The House of the Dead was published in 1862 by Russian author Fyodor Dostoevsky. It is very different from Dostoevsky's more famous and intricately plotted novels, like
Crime and Punishment and
The Brothers Karamazov.
The book is a loosely-knit collection of facts and events connected to life in a Siberian prison, organized by "theme" rather than as a continuous story. Dostoevsky himself spent four years as a political prisoner in such a camp. This experience allowed him to describe with great authenticity the conditions of prison life and the characters of the convicts. Thus, though presented as a work of fiction, The House of the Dead is actually a thinly veiled autobiography of one portion of the author's life.
Although not Dostoevsky's greatest work, The House of the Dead is still a fascinating portrait of life in a Siberian prison camp - a life of great hardship and deprivation, yet filled with simple moments of humanity showing mankind's ability to adapt and survive in the most extreme of circumstances.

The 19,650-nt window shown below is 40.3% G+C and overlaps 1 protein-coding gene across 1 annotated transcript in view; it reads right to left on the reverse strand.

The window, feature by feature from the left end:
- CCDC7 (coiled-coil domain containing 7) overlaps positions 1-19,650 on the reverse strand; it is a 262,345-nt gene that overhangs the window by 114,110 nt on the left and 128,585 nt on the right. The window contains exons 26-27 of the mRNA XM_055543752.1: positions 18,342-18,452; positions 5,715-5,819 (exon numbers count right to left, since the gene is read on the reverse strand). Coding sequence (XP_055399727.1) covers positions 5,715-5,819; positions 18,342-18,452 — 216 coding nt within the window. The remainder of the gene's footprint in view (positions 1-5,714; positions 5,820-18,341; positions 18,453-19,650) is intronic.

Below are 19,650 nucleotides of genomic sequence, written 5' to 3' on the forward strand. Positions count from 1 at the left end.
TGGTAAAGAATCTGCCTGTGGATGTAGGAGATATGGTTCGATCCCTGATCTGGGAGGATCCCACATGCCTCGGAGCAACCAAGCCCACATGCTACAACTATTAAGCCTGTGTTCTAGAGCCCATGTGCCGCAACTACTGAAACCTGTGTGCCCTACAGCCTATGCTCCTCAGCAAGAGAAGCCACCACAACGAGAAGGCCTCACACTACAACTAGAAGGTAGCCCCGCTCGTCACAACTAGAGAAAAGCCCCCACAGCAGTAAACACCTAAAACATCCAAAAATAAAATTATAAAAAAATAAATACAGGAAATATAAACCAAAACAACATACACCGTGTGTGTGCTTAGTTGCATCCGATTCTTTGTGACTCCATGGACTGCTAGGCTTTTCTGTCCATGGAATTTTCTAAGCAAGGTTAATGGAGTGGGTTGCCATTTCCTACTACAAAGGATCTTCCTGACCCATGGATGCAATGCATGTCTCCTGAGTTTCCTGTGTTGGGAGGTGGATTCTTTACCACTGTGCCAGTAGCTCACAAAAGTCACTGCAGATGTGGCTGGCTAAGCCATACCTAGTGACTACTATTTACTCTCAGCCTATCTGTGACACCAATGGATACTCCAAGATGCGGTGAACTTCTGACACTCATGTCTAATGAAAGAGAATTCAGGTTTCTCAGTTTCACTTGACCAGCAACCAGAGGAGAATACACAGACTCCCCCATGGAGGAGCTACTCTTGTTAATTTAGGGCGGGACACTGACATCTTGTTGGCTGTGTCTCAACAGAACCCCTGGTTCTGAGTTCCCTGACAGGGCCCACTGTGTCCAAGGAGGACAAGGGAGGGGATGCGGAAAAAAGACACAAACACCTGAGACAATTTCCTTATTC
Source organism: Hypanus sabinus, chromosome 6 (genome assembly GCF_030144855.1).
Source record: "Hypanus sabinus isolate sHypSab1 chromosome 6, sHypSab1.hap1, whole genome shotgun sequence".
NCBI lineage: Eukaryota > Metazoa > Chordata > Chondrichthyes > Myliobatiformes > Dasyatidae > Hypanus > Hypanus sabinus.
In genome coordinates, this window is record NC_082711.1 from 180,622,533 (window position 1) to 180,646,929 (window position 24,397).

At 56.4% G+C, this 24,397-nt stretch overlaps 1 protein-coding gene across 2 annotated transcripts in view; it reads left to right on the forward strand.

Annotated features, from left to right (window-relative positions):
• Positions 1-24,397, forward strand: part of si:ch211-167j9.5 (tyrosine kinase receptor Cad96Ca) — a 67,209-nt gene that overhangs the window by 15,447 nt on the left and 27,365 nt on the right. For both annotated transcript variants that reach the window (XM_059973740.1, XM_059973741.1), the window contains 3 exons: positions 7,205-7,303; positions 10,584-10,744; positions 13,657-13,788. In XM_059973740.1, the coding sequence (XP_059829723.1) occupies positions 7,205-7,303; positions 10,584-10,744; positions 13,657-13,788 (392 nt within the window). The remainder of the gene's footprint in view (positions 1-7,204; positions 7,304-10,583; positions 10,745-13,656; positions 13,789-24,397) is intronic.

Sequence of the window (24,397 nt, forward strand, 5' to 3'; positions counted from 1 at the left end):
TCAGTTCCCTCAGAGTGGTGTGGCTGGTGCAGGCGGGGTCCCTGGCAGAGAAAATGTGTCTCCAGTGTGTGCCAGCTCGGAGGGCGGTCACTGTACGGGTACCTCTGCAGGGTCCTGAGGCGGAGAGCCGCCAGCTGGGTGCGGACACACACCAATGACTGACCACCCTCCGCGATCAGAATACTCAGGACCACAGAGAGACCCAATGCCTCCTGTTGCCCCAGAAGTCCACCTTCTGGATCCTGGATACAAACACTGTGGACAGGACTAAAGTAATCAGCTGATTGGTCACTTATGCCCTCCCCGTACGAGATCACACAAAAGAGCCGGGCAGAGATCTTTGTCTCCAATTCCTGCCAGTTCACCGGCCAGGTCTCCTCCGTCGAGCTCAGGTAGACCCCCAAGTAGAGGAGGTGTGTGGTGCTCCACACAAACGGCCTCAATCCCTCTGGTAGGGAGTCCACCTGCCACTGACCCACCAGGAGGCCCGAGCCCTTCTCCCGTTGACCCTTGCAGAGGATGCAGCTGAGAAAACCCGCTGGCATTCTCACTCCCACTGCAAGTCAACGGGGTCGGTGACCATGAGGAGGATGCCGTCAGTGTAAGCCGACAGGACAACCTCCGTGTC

Dostoevsky tells his story in a chronological order, from his character's arrival and his sense of alienation to his gradual adjustment to prison and the return of hope as he realises that he can survive and will have a life after the completion of his term. The book is universally acknowledged as a classic and is a fascinating story, especially for those familiar with Dostoevsky and his other works.
A harrowing story of forced servitude and deprivation in a Siberian penal institution, The House of the Dead draws heavily on the author’s own experience in such a prison camp. Fyodor Dostoevsky’s fact-based fiction portrays wanton destruction of human life, the brutality of sadistic prison guards, and the cruelty visited on one another by fellow inmates. In his sober, lucid baritone, performer Walter Covell is at turns dour, dismayed, and redemptive as he relives protagonist Aleksandr Goryanchikov’s torturous confinement. Amid these dire circumstances, Goryanchikov undergoes a spiritual transformation, finding hope in the kindness he observes in a handful of inmates.
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The House of the Dead is alive with stunning prose
- Peter Jenkins